Henbit, Lamium amplexicaule, shown here with a Redbor kale seedling. When we first moved here and these little seedlings, the henbit, not the kale, appeared in the winter, I happily thought some of my flowers had seeded themselves. They were similar in appearance to the catnip that also shows itself then. It was not until the flowers bloomed, purple dots on spikes, that I remembered it as a plant from my youth. Ubiquitous and mildly attractive. Okay, it is giving green healthy foliage at a time when green is a scarcity. Let it be. The problem began when it grew larger and larger, preventing the desirable volunteer babies from getting sun and nutrients.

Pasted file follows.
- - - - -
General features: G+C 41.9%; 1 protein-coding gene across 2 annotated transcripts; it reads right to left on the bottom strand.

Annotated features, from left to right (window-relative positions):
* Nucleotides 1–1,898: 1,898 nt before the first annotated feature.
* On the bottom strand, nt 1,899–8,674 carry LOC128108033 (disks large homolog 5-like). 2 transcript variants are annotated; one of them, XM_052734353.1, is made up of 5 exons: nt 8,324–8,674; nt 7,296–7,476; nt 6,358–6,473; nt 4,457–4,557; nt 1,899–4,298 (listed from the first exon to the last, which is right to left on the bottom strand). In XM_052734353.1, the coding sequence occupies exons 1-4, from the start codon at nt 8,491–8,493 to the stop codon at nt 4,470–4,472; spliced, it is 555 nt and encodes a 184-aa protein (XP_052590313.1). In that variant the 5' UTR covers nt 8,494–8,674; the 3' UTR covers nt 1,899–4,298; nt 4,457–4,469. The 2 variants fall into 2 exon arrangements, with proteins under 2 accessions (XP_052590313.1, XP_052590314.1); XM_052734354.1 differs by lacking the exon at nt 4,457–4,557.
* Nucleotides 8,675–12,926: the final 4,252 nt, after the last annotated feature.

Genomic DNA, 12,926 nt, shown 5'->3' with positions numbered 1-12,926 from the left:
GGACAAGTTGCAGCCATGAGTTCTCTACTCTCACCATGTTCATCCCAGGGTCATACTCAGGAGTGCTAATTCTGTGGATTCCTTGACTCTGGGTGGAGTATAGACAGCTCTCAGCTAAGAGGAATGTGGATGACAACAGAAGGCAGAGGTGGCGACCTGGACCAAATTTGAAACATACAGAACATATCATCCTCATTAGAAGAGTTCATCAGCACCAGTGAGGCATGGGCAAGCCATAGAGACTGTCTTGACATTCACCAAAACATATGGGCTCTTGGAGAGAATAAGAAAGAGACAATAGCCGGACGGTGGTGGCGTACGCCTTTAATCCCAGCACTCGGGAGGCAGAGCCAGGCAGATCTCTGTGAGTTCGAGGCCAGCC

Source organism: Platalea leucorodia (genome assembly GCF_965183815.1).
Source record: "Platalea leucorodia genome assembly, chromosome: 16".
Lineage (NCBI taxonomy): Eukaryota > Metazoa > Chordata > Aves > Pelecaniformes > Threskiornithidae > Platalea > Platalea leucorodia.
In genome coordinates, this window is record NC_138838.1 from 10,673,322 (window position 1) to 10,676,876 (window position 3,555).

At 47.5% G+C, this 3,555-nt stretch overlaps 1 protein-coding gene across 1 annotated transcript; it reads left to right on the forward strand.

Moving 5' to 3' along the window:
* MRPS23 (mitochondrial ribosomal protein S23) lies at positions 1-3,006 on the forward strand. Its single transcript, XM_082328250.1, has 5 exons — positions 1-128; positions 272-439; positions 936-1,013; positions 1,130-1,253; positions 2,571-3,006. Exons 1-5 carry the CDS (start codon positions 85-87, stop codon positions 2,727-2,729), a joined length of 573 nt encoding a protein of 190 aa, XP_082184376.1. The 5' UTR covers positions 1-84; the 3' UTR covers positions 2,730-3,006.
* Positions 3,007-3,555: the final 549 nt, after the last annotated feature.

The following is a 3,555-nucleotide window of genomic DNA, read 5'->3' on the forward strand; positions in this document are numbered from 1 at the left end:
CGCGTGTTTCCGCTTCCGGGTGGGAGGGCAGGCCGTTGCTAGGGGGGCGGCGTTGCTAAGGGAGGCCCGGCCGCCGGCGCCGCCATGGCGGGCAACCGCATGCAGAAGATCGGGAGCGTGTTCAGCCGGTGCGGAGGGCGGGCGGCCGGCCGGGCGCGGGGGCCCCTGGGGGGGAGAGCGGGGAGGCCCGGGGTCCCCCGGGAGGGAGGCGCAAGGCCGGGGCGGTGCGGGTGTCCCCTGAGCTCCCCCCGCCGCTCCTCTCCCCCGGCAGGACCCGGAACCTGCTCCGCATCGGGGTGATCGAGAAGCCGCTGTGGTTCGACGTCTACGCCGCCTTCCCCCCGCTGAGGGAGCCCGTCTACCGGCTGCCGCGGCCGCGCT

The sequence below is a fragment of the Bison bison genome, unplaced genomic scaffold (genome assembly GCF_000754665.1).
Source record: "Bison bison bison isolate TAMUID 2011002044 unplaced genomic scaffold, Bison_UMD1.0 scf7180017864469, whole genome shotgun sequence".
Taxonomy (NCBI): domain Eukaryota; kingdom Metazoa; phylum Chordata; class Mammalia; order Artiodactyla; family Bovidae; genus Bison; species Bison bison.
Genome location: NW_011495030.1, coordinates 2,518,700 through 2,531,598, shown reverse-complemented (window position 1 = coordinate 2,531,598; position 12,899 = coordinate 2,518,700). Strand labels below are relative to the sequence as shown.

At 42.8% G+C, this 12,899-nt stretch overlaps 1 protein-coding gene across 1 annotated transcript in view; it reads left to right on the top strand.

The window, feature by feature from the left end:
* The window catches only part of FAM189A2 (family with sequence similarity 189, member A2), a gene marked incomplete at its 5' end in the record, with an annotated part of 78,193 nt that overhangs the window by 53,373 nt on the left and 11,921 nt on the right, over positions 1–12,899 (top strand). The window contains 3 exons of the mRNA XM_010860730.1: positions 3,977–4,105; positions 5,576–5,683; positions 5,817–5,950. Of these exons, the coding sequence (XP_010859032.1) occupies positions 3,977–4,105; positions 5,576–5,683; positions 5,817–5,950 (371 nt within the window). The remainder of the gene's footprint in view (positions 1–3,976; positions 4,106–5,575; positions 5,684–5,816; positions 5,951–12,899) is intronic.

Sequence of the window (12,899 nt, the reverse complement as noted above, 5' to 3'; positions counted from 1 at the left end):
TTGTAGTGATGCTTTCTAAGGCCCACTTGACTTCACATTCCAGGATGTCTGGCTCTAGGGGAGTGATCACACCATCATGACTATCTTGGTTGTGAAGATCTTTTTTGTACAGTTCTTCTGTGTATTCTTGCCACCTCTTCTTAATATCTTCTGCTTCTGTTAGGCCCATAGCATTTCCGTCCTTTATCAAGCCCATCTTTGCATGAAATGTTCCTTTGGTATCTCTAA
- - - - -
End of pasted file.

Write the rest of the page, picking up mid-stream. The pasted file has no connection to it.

Out it came, but the seeds had already been sown. When a new area is cleared and hoed, the henbit returns by the hundreds. It is quickly pulled up now and I now feel sort of in control, for the time being.
A true gardener’ bane. These put forth new growth in winter. They break off when pulled and make baby bulblets as well as seed if allowed to flower.
Sprays don’t affect it and digging up groups doesn’t seem to eradicate it. There must always be left in the ground some little tiny piece that will grow quickly into the noxious adult onion. This has grown right through landscape cloth, piercing it with the grass like foliage. When you attempt to dig or pull the offender, the bulbs are safely under the cloth, impervious to your efforts. This may be a battle that cannot be won.
Another shot of this weed’s winter look, with sedum and a foxglove seedling joining it between the pavers.
It is in the garden by the hundreds.